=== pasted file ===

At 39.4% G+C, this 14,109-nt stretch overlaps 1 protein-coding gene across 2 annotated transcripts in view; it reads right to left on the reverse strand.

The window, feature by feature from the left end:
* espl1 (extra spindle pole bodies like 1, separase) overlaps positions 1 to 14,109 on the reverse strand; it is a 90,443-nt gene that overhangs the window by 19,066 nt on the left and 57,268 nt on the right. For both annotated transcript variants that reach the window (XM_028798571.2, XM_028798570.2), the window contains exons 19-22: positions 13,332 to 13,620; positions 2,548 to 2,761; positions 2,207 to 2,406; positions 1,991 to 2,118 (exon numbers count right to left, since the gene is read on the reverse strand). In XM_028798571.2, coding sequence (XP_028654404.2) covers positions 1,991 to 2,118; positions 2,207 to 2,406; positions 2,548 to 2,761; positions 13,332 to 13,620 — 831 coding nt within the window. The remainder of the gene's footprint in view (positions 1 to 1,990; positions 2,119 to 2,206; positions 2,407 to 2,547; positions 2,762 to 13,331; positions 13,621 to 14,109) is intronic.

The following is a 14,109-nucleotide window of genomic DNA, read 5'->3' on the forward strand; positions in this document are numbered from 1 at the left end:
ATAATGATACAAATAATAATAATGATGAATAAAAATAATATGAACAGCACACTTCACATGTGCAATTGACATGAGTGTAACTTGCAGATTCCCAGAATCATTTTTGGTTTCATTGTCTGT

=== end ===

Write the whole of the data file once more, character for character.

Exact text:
At 39.4% G+C, this 14,109-nt stretch overlaps 1 protein-coding gene across 2 annotated transcripts in view; it reads right to left on the reverse strand.

The window, feature by feature from the left end:
* espl1 (extra spindle pole bodies like 1, separase) overlaps positions 1 to 14,109 on the reverse strand; it is a 90,443-nt gene that overhangs the window by 19,066 nt on the left and 57,268 nt on the right. For both annotated transcript variants that reach the window (XM_028798571.2, XM_028798570.2), the window contains exons 19-22: positions 13,332 to 13,620; positions 2,548 to 2,761; positions 2,207 to 2,406; positions 1,991 to 2,118 (exon numbers count right to left, since the gene is read on the reverse strand). In XM_028798571.2, coding sequence (XP_028654404.2) covers positions 1,991 to 2,118; positions 2,207 to 2,406; positions 2,548 to 2,761; positions 13,332 to 13,620 — 831 coding nt within the window. The remainder of the gene's footprint in view (positions 1 to 1,990; positions 2,119 to 2,206; positions 2,407 to 2,547; positions 2,762 to 13,331; positions 13,621 to 14,109) is intronic.

The following is a 14,109-nucleotide window of genomic DNA, read 5'->3' on the forward strand; positions in this document are numbered from 1 at the left end:
ATAATGATACAAATAATAATAATGATGAATAAAAATAATATGAACAGCACACTTCACATGTGCAATTGACATGAGTGTAACTTGCAGATTCCCAGAATCATTTTTGGTTTCATTGTCTGT